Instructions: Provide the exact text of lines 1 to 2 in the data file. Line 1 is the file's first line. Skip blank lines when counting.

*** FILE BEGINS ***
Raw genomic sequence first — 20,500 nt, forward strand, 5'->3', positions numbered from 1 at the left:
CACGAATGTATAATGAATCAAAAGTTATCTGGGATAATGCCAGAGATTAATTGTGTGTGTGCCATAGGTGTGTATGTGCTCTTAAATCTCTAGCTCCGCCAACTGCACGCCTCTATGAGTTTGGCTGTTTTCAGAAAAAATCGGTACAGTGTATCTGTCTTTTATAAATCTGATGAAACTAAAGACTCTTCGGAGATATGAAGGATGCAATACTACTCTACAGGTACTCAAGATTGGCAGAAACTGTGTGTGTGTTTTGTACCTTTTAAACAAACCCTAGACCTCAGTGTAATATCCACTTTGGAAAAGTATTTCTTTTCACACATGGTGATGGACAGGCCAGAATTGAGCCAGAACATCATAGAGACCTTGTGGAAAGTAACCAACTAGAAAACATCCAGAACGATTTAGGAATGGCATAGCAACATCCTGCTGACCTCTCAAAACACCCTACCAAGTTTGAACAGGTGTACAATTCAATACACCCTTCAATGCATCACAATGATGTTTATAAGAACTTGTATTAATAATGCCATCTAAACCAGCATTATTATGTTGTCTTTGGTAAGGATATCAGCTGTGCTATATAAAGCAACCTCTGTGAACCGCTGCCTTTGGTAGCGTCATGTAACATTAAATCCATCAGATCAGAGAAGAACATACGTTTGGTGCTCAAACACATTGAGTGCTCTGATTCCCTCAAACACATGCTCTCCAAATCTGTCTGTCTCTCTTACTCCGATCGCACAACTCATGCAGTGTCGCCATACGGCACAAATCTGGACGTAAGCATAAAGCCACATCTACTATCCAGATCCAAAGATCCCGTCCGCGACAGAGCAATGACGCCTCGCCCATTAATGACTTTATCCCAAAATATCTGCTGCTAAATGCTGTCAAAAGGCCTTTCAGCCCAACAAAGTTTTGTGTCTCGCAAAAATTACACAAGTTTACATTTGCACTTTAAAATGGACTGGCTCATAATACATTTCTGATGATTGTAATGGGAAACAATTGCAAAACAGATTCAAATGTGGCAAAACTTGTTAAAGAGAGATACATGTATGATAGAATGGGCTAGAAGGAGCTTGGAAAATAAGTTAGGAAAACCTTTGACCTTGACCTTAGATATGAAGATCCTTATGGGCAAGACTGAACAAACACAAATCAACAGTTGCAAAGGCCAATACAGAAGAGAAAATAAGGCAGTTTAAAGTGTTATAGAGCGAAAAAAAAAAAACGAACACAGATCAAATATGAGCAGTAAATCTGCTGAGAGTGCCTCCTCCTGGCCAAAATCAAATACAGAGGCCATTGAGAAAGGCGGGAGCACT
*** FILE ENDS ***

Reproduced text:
Raw genomic sequence first — 20,500 nt, forward strand, 5'->3', positions numbered from 1 at the left:
CACGAATGTATAATGAATCAAAAGTTATCTGGGATAATGCCAGAGATTAATTGTGTGTGTGCCATAGGTGTGTATGTGCTCTTAAATCTCTAGCTCCGCCAACTGCACGCCTCTATGAGTTTGGCTGTTTTCAGAAAAAATCGGTACAGTGTATCTGTCTTTTATAAATCTGATGAAACTAAAGACTCTTCGGAGATATGAAGGATGCAATACTACTCTACAGGTACTCAAGATTGGCAGAAACTGTGTGTGTGTTTTGTACCTTTTAAACAAACCCTAGACCTCAGTGTAATATCCACTTTGGAAAAGTATTTCTTTTCACACATGGTGATGGACAGGCCAGAATTGAGCCAGAACATCATAGAGACCTTGTGGAAAGTAACCAACTAGAAAACATCCAGAACGATTTAGGAATGGCATAGCAACATCCTGCTGACCTCTCAAAACACCCTACCAAGTTTGAACAGGTGTACAATTCAATACACCCTTCAATGCATCACAATGATGTTTATAAGAACTTGTATTAATAATGCCATCTAAACCAGCATTATTATGTTGTCTTTGGTAAGGATATCAGCTGTGCTATATAAAGCAACCTCTGTGAACCGCTGCCTTTGGTAGCGTCATGTAACATTAAATCCATCAGATCAGAGAAGAACATACGTTTGGTGCTCAAACACATTGAGTGCTCTGATTCCCTCAAACACATGCTCTCCAAATCTGTCTGTCTCTCTTACTCCGATCGCACAACTCATGCAGTGTCGCCATACGGCACAAATCTGGACGTAAGCATAAAGCCACATCTACTATCCAGATCCAAAGATCCCGTCCGCGACAGAGCAATGACGCCTCGCCCATTAATGACTTTATCCCAAAATATCTGCTGCTAAATGCTGTCAAAAGGCCTTTCAGCCCAACAAAGTTTTGTGTCTCGCAAAAATTACACAAGTTTACATTTGCACTTTAAAATGGACTGGCTCATAATACATTTCTGATGATTGTAATGGGAAACAATTGCAAAACAGATTCAAATGTGGCAAAACTTGTTAAAGAGAGATACATGTATGATAGAATGGGCTAGAAGGAGCTTGGAAAATAAGTTAGGAAAACCTTTGACCTTGACCTTAGATATGAAGATCCTTATGGGCAAGACTGAACAAACACAAATCAACAGTTGCAAAGGCCAATACAGAAGAGAAAATAAGGCAGTTTAAAGTGTTATAGAGCGAAAAAAAAAAAACGAACACAGATCAAATATGAGCAGTAAATCTGCTGAGAGTGCCTCCTCCTGGCCAAAATCAAATACAGAGGCCATTGAGAAAGGCGGGAGCACT